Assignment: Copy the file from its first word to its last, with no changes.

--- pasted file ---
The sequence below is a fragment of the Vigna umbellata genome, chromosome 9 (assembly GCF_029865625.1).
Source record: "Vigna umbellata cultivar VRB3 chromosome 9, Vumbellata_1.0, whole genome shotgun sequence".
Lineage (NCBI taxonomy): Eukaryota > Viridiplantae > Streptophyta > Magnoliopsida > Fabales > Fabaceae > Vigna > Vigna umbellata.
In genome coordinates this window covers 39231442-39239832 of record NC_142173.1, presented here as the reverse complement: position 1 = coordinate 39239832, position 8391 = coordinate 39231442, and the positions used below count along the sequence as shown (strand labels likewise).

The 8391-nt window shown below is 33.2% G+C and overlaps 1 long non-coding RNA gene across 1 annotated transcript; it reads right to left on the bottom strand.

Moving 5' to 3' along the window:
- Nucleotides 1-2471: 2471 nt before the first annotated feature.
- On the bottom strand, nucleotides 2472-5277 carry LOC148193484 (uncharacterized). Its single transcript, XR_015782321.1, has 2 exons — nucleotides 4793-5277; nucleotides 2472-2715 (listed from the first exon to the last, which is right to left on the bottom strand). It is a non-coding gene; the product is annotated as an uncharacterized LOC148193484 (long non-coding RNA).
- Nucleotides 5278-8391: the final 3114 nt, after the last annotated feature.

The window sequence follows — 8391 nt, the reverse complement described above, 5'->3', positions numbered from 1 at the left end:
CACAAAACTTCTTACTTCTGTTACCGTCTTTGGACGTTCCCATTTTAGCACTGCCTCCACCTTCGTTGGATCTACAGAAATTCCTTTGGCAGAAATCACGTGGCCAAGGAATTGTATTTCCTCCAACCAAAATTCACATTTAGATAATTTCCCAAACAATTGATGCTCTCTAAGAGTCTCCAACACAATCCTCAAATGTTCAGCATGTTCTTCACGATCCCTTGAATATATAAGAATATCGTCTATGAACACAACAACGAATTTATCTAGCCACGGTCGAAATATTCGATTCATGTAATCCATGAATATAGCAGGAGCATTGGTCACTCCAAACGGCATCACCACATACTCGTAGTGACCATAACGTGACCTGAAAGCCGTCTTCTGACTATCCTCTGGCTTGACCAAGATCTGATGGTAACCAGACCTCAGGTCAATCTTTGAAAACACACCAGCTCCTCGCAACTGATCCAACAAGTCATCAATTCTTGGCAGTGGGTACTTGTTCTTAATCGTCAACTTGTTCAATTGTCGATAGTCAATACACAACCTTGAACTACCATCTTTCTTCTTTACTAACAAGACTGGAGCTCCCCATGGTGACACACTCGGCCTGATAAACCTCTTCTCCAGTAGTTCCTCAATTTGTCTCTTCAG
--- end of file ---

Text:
The sequence below is a fragment of the Vigna umbellata genome, chromosome 9 (assembly GCF_029865625.1).
Source record: "Vigna umbellata cultivar VRB3 chromosome 9, Vumbellata_1.0, whole genome shotgun sequence".
Lineage (NCBI taxonomy): Eukaryota > Viridiplantae > Streptophyta > Magnoliopsida > Fabales > Fabaceae > Vigna > Vigna umbellata.
In genome coordinates this window covers 39231442-39239832 of record NC_142173.1, presented here as the reverse complement: position 1 = coordinate 39239832, position 8391 = coordinate 39231442, and the positions used below count along the sequence as shown (strand labels likewise).

The 8391-nt window shown below is 33.2% G+C and overlaps 1 long non-coding RNA gene across 1 annotated transcript; it reads right to left on the bottom strand.

Moving 5' to 3' along the window:
- Nucleotides 1-2471: 2471 nt before the first annotated feature.
- On the bottom strand, nucleotides 2472-5277 carry LOC148193484 (uncharacterized). Its single transcript, XR_015782321.1, has 2 exons — nucleotides 4793-5277; nucleotides 2472-2715 (listed from the first exon to the last, which is right to left on the bottom strand). It is a non-coding gene; the product is annotated as an uncharacterized LOC148193484 (long non-coding RNA).
- Nucleotides 5278-8391: the final 3114 nt, after the last annotated feature.

The window sequence follows — 8391 nt, the reverse complement described above, 5'->3', positions numbered from 1 at the left end:
CACAAAACTTCTTACTTCTGTTACCGTCTTTGGACGTTCCCATTTTAGCACTGCCTCCACCTTCGTTGGATCTACAGAAATTCCTTTGGCAGAAATCACGTGGCCAAGGAATTGTATTTCCTCCAACCAAAATTCACATTTAGATAATTTCCCAAACAATTGATGCTCTCTAAGAGTCTCCAACACAATCCTCAAATGTTCAGCATGTTCTTCACGATCCCTTGAATATATAAGAATATCGTCTATGAACACAACAACGAATTTATCTAGCCACGGTCGAAATATTCGATTCATGTAATCCATGAATATAGCAGGAGCATTGGTCACTCCAAACGGCATCACCACATACTCGTAGTGACCATAACGTGACCTGAAAGCCGTCTTCTGACTATCCTCTGGCTTGACCAAGATCTGATGGTAACCAGACCTCAGGTCAATCTTTGAAAACACACCAGCTCCTCGCAACTGATCCAACAAGTCATCAATTCTTGGCAGTGGGTACTTGTTCTTAATCGTCAACTTGTTCAATTGTCGATAGTCAATACACAACCTTGAACTACCATCTTTCTTCTTTACTAACAAGACTGGAGCTCCCCATGGTGACACACTCGGCCTGATAAACCTCTTCTCCAGTAGTTCCTCAATTTGTCTCTTCAG